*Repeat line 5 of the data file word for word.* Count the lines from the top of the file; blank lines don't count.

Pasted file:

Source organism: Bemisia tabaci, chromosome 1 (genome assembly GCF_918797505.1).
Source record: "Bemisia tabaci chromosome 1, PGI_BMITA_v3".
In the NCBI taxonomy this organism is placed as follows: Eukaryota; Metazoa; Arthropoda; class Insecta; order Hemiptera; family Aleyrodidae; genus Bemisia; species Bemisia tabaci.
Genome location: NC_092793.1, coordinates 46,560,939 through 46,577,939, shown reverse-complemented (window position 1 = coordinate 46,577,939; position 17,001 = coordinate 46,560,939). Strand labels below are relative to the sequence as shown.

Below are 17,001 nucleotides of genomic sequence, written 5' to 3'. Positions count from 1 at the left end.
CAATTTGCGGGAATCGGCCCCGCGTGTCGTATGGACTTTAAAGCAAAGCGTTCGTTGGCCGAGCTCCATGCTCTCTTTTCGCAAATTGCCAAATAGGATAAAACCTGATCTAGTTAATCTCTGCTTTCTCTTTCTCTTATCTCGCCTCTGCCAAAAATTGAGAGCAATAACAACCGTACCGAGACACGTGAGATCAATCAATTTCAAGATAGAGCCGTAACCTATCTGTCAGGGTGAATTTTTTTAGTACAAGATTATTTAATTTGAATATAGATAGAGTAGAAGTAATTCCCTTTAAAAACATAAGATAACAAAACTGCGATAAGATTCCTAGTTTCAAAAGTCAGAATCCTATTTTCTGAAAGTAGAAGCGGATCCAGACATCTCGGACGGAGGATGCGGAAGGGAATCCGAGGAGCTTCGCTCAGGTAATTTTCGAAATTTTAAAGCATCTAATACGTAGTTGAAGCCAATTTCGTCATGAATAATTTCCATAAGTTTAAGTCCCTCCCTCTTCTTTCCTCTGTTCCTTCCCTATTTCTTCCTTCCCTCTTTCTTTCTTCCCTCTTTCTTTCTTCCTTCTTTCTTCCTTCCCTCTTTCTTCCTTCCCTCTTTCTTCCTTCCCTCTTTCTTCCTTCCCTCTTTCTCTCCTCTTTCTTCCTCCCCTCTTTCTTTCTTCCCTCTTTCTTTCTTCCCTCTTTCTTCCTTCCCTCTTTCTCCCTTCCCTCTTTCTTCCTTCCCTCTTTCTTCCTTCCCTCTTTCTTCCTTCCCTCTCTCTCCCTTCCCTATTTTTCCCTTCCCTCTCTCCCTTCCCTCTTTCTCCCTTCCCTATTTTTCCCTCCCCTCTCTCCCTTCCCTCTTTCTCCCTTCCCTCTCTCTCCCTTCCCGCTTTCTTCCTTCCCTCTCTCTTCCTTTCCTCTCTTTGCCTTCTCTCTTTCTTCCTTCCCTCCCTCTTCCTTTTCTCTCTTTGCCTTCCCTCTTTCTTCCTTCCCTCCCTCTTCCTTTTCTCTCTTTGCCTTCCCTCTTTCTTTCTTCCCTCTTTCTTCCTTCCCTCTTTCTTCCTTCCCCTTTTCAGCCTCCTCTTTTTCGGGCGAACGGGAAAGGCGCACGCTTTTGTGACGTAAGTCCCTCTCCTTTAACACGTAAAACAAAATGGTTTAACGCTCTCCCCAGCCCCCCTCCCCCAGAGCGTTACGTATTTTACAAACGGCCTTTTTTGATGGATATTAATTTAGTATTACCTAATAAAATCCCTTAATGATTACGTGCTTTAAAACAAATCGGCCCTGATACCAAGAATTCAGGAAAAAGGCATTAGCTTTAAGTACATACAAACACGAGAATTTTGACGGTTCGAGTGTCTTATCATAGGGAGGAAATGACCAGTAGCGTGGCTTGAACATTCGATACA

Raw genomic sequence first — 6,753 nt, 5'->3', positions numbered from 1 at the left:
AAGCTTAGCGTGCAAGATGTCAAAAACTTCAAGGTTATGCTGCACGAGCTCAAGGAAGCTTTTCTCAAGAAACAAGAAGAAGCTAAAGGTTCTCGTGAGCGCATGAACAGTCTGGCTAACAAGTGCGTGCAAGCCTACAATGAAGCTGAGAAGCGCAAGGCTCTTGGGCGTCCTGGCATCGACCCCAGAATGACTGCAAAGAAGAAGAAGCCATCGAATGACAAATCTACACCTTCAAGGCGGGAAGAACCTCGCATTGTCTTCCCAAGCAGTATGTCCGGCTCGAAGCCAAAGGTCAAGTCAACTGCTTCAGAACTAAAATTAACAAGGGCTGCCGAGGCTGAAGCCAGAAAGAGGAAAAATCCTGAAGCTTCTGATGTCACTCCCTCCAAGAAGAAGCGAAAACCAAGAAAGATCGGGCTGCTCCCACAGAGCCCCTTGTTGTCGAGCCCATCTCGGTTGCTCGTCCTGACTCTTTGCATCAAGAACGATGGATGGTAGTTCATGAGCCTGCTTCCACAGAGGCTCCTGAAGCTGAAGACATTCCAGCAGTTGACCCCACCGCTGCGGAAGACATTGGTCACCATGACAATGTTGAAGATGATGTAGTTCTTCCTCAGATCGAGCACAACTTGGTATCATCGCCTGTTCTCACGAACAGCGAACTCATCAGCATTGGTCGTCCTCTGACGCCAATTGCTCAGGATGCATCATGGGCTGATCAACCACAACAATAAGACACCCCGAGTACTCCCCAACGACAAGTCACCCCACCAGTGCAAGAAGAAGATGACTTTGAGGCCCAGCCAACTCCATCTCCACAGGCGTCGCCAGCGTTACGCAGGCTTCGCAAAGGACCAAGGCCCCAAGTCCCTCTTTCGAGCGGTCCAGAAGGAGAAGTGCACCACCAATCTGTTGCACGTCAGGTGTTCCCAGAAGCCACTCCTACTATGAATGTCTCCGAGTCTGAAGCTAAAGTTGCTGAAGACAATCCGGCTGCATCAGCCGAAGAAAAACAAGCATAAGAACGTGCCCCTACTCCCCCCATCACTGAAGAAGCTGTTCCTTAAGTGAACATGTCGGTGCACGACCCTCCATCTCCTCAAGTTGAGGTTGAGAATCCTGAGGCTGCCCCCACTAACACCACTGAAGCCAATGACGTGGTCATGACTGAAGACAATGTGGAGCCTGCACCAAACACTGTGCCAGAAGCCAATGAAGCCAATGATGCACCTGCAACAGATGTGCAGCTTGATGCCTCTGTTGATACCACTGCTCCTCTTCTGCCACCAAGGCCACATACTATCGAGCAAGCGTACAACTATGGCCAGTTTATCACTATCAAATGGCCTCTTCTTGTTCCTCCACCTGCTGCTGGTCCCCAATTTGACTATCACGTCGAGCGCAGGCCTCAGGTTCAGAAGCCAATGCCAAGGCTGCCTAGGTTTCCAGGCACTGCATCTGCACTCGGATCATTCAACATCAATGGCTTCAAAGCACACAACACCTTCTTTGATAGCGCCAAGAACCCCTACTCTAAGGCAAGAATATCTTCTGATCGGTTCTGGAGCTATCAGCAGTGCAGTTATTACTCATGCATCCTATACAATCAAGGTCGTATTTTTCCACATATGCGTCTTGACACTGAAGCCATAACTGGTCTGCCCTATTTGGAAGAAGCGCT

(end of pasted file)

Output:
Below are 17,001 nucleotides of genomic sequence, written 5' to 3'. Positions count from 1 at the left end.